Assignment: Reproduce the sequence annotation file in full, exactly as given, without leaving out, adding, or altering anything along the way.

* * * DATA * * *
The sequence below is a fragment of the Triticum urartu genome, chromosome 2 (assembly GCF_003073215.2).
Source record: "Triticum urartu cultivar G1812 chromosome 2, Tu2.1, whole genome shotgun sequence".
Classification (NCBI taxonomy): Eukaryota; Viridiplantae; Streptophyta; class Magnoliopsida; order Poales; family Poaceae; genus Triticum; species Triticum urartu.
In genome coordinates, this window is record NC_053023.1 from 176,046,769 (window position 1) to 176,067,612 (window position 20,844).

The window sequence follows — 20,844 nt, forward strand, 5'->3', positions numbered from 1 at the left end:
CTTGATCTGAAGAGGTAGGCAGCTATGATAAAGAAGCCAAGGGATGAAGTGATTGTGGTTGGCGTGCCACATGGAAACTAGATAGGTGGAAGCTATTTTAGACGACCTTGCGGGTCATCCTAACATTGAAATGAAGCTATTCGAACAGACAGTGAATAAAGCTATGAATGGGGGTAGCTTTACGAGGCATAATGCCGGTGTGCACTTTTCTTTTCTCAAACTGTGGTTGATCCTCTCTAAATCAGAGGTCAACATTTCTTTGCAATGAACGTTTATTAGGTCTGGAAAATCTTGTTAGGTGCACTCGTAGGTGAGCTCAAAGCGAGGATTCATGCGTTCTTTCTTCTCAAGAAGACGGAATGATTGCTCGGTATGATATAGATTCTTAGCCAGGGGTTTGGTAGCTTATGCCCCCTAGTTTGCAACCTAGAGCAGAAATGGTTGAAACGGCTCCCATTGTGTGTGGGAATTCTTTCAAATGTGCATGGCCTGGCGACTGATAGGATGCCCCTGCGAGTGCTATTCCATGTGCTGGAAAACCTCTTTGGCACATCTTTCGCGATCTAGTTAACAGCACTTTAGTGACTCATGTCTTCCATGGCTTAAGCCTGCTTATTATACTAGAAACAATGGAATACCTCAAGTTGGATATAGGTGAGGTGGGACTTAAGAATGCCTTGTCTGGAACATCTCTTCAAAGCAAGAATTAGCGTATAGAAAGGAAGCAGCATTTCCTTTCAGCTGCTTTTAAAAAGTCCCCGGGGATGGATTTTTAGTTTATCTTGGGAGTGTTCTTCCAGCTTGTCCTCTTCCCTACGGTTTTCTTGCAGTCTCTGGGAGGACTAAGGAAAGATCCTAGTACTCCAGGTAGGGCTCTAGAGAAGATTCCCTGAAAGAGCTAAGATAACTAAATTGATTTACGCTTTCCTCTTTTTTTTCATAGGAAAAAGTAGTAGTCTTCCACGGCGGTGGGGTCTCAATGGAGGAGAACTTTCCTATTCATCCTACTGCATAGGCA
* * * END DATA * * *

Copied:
The sequence below is a fragment of the Triticum urartu genome, chromosome 2 (assembly GCF_003073215.2).
Source record: "Triticum urartu cultivar G1812 chromosome 2, Tu2.1, whole genome shotgun sequence".
Classification (NCBI taxonomy): Eukaryota; Viridiplantae; Streptophyta; class Magnoliopsida; order Poales; family Poaceae; genus Triticum; species Triticum urartu.
In genome coordinates, this window is record NC_053023.1 from 176,046,769 (window position 1) to 176,067,612 (window position 20,844).

The window sequence follows — 20,844 nt, forward strand, 5'->3', positions numbered from 1 at the left end:
CTTGATCTGAAGAGGTAGGCAGCTATGATAAAGAAGCCAAGGGATGAAGTGATTGTGGTTGGCGTGCCACATGGAAACTAGATAGGTGGAAGCTATTTTAGACGACCTTGCGGGTCATCCTAACATTGAAATGAAGCTATTCGAACAGACAGTGAATAAAGCTATGAATGGGGGTAGCTTTACGAGGCATAATGCCGGTGTGCACTTTTCTTTTCTCAAACTGTGGTTGATCCTCTCTAAATCAGAGGTCAACATTTCTTTGCAATGAACGTTTATTAGGTCTGGAAAATCTTGTTAGGTGCACTCGTAGGTGAGCTCAAAGCGAGGATTCATGCGTTCTTTCTTCTCAAGAAGACGGAATGATTGCTCGGTATGATATAGATTCTTAGCCAGGGGTTTGGTAGCTTATGCCCCCTAGTTTGCAACCTAGAGCAGAAATGGTTGAAACGGCTCCCATTGTGTGTGGGAATTCTTTCAAATGTGCATGGCCTGGCGACTGATAGGATGCCCCTGCGAGTGCTATTCCATGTGCTGGAAAACCTCTTTGGCACATCTTTCGCGATCTAGTTAACAGCACTTTAGTGACTCATGTCTTCCATGGCTTAAGCCTGCTTATTATACTAGAAACAATGGAATACCTCAAGTTGGATATAGGTGAGGTGGGACTTAAGAATGCCTTGTCTGGAACATCTCTTCAAAGCAAGAATTAGCGTATAGAAAGGAAGCAGCATTTCCTTTCAGCTGCTTTTAAAAAGTCCCCGGGGATGGATTTTTAGTTTATCTTGGGAGTGTTCTTCCAGCTTGTCCTCTTCCCTACGGTTTTCTTGCAGTCTCTGGGAGGACTAAGGAAAGATCCTAGTACTCCAGGTAGGGCTCTAGAGAAGATTCCCTGAAAGAGCTAAGATAACTAAATTGATTTACGCTTTCCTCTTTTTTTTCATAGGAAAAAGTAGTAGTCTTCCACGGCGGTGGGGTCTCAATGGAGGAGAACTTTCCTATTCATCCTACTGCATAGGCA